Kinski Fragrance - Kinski
On screen, the legendary German actor Klaus Kinski
KINSKI The Fragrance
(18 October 1926 - 23 November 1991) was best known for his collaborations with
director Werner Herzog, including the classics Aguirre, Wrath of God (1972),
Nosferatu the Vampyre (1979) and Fitzcarraldo (1982), a trilogy which pushed
performance to the brink of all-consuming madness.
In real life, Kinski was often equally electrifying. According to Peter Geyer, head of
Kinski Productions, which manages the actor’s legacy, his name came to stand for
“leadership in extravagantly non-conformist thought,” a polite way of describing a man
whose hell-raising scandalized even his most free-thinking peers. How do you go about
creating a fragrance to capture the character of such a complicated man?
Geyer took on that challenge to mark the 20th anniversary of Kinski’s death.
He wasn’t interested in simply merchandising the actor’s name. Nor did he want any
gimmicky association with the idea of “smelling like KIaus Kinski”. Instead, he wanted a
luxury product that would convey a rare, precious, arcane personality.
So he sought out Berlin-based perfumer Geza Schoen, who has earned a worldwide
reputation for precisely those qualities with the Escentric Molecules range of
fragrances. Kinski Productions has licensed the team behind Escentric
– Schoen, Jeff Lounds, Me Company – to shepherd KINSKI the fragrance into being.
KINSKI is an ingenious olfactory homage to a man whose complex personality
enthralled and appalled a generation. It is a richly decadent, textured scent with heady
top notes including cassis, juniper and castoreum; a heart with oceanic notes inspired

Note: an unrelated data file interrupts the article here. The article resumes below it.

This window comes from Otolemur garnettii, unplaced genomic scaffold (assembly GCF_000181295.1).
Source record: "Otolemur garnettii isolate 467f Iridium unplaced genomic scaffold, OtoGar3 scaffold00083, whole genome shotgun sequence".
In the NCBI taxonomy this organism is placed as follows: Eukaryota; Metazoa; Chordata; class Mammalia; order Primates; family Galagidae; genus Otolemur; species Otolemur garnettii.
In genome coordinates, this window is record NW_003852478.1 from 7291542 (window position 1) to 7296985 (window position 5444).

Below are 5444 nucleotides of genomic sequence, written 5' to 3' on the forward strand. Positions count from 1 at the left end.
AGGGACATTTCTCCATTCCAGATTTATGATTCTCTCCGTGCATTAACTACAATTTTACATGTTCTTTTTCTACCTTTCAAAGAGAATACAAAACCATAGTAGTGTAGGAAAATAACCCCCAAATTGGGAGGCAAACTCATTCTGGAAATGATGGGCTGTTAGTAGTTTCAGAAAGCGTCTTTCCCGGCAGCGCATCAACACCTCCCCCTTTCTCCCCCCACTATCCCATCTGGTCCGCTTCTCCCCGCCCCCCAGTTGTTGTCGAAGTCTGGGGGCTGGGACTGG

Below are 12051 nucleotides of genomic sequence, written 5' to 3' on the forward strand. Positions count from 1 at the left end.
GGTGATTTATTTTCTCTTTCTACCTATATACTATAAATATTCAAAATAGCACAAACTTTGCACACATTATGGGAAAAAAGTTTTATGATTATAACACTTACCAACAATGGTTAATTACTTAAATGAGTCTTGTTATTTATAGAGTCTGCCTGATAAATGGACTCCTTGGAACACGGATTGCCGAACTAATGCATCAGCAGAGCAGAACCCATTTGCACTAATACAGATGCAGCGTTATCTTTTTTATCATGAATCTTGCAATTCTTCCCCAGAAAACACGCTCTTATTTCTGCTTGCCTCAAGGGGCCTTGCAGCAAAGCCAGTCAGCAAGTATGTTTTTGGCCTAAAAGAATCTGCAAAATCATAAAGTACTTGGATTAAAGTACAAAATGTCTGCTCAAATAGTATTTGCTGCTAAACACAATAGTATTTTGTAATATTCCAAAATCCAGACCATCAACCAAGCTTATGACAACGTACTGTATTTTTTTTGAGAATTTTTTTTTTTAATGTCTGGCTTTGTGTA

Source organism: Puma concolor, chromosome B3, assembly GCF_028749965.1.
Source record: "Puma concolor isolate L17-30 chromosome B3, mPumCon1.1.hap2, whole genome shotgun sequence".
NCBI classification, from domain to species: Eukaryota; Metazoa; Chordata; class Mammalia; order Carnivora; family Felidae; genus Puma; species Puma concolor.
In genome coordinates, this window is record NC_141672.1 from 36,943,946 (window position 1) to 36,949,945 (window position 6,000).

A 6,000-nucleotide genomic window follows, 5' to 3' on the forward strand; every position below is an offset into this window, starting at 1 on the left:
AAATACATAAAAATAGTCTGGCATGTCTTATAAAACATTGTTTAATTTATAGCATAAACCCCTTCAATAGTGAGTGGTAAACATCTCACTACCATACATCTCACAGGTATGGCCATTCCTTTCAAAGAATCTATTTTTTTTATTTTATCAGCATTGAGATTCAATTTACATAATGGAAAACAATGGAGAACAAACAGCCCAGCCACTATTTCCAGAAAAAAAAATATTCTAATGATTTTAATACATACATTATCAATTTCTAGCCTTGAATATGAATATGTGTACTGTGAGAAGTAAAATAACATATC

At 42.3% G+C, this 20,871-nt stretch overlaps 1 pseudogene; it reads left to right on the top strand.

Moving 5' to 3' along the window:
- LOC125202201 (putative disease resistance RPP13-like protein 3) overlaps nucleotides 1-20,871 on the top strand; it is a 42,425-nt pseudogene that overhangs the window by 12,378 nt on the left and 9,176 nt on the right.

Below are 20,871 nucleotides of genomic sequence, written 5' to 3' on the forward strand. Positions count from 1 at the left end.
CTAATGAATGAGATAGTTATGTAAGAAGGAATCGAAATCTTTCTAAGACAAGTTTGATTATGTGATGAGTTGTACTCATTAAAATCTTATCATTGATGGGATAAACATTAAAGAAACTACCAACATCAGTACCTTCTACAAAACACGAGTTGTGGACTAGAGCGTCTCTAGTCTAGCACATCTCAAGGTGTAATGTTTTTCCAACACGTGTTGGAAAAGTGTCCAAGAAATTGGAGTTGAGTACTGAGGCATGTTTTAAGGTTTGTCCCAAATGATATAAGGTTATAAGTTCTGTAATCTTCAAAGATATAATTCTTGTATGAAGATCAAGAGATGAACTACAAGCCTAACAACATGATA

by Kinski’s love of the sea; and a base of animalic and woody notes that reflect his
own almost feral sensuality. “The ingredients list for KINSKI comes into its own when
you look at his lifestyle,” says Schoen. “It was excessive, exuberant, debauched. So I
instantly thought of something animalic, dirty…yet with me, there is always something
clean too. It perfectly fits with this ambivalent thing that Kinski had. It’s an old cliche
that there is a fine line between genius and madness. In Kinski’s case,
it was a knife edge, and he danced along it his whole life. He was part international
sophisticate, part idiot savant. And that kind of tension means that
KINSKI is a perfect fit with our odd portfolio of fine conceptual fragrances.”
Geza Schoen is offering the rest of us.
The “portfolio” Schoen is referring to is the six members of the Escentric family,
plus A Beautiful Mind, the new series he is working on with Lounds and Me Company.
With each of those products, their appearance has been an integral part of their appeal
because of Me Company’s haunting design work. KINSKI is no exception. “Kinski was
partly famous for his manic eyes, the staring eyes of the true outsider,” says Me Co.’s
Paul White. “I found a black-and-white image of Kinski as a young man,
possibly a passport photo from the late 40s, but with that same mesmerizing gaze.
But for me to be able to use this image, I had to find a way to bridge an old photograph
and a contemporary fragrance.” In a masterful marriage of shadowy film noir mood and
contemporary experimental method, White cropped the original image to the eyes,
distorted it with a custom-built virtual 3-D screen, and glazed it with gold.
The result is an expressionistic rendering of the actor’s face, splintered and filtered
through the decadent 70s, the decade when Kinski’s life and art combined to create
the cult-ish magic that still grips audiences today.
Geyer is thrilled with KINSKI the fragrance, and he is convinced Kinski the man would
have been too. “He would have loved to be used as a luxury brand,” says Geyer.
“Plus, he was addicted to the idea of using perfumes long before the male perfume
market went mainstream in the late 80s. He probably changed his perfume at least as
often as he changed his luxury cars.” For the record, there were three years
at the end of the Sixties when Kinski bought 16 cars: three Maserati, seven Ferraris
and six Rolls Royces. That’s a whole lot of perfume. But maybe if he’d encountered
Schoen’s creation in his honour, his restless soul might have been temporarily stilled
and seduced by a different kind of self-indulgence. That is certainly the invitation that